County health boards in West Virginia must now look over their shoulders when considering new rules. That could be good, or it could be bad. Or neither. We’ll have to wait and see how it plays out.
On Tuesday, Gov. Jim Justice signed into law Senate Bill 12, which requires any rule set by county boards of health to be approved by the county commission and any other body that appoints members to the board. Rules must also go through a public comment period.
Here on the local level, that means rules set by the Cabell County Board of Health will need approval of the Cabell County Commission and the Huntington City Council. The commission and the city council will have authority to approve new rules, disapprove them or amend them.
Some rules can drastically change the way people do business or interact with others in public. The prime example of that would be smoking ordinances that had the effect of eliminating smoking in public places. Nonsmokers rejoiced at those rules, as they could go to a movie theater, a ball game or to work without having to breathe secondhand smoke.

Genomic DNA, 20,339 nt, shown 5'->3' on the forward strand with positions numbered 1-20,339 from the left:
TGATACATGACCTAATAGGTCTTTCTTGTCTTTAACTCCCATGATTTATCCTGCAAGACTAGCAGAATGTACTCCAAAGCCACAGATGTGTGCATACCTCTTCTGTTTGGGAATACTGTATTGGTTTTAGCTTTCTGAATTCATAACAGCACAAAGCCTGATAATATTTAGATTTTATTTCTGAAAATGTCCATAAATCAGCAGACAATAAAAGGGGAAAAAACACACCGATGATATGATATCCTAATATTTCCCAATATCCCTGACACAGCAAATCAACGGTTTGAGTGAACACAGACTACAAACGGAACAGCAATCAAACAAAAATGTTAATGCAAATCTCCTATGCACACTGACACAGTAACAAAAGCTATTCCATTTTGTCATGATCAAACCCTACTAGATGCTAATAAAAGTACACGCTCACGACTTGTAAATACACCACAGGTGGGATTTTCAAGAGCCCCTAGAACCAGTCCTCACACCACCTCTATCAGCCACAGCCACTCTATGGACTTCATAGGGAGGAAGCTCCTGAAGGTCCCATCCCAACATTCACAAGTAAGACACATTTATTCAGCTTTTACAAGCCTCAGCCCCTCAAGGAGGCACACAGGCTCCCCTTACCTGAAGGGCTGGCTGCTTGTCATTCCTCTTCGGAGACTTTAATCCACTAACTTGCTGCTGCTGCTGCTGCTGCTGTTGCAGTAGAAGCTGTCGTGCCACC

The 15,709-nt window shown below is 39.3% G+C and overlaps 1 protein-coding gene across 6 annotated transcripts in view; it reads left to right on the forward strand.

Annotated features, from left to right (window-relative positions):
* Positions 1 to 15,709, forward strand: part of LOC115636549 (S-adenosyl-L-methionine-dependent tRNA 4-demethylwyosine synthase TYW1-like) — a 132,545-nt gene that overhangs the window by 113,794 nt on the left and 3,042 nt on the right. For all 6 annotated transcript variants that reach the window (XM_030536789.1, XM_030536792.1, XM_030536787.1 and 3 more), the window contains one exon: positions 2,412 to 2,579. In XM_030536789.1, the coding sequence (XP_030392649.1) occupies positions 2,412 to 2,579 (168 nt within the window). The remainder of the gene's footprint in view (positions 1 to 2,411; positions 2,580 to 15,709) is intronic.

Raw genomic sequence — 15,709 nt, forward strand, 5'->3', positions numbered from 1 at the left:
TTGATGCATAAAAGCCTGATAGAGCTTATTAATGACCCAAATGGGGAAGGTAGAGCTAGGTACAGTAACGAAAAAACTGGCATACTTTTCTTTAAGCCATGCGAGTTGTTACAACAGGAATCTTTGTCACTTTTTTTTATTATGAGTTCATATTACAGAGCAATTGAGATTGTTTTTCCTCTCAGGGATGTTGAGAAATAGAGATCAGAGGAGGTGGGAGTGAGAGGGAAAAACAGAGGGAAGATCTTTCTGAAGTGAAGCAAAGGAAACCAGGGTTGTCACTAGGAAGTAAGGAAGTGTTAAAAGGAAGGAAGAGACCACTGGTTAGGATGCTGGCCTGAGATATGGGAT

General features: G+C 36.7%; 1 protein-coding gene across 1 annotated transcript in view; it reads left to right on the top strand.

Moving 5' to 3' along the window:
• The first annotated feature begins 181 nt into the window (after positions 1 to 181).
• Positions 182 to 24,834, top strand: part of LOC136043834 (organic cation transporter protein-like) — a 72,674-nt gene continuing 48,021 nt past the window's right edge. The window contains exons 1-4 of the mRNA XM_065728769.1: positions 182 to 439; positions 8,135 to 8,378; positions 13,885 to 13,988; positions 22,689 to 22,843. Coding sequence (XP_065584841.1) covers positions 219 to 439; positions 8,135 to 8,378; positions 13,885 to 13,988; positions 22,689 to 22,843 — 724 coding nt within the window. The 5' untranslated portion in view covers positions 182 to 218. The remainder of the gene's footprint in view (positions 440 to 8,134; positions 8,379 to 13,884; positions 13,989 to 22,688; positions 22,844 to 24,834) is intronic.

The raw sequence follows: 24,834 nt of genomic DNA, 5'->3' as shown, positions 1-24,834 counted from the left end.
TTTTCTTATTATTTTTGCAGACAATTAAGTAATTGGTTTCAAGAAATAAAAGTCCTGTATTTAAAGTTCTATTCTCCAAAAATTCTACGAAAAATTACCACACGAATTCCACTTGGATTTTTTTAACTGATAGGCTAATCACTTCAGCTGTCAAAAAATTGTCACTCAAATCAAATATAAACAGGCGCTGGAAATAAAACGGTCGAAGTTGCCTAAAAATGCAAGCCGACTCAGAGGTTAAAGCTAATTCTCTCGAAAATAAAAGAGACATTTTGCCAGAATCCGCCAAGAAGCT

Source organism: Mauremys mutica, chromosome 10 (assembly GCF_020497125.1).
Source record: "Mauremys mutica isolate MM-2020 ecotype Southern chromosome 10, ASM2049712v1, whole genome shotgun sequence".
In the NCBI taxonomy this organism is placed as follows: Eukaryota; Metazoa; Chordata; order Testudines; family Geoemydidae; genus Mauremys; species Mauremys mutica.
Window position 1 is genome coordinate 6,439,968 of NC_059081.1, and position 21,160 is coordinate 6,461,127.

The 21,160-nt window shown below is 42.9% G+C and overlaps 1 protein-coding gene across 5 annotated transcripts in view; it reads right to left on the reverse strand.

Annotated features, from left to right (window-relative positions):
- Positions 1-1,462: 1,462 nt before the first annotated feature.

Last year’s experience with COVID-19 showed that many people in government tended to take their emergency powers to the extreme so they could control the details of the average person’s everyday life, all in the name of preventing spread of the disease. Justice still has the Capitol on COVID lockdown, for example, even though most legislators have asked him to let the public back into the building.
So what happens next? That’s the big unknown. Supporters of SB 12 say it balances public health with politics by giving more authority over policy to elected officials. There is logic in that. Why should unelected people have authority to enact ordinances the rest of us must live with, particularly when those rules are not subject to review or approval by elected officials?
The practical side of SB 12 raises serious questions, however. There has been concern that some counties could have two sets of rules — one for the city, one for the rest of the county — if the county commission and the city council disagree on whether a proposed rule should be enacted.
SB 12 was opposed by a number of groups, including the County Commissioners Association of West Virginia and the state association for public health officers. Neither group had any problems with the current setup, so why this change necessary?
What’s done is done. Now that the Legislature has passed SB 12 and the governor has signed it, we will just have to see how this plays out — for better or worse.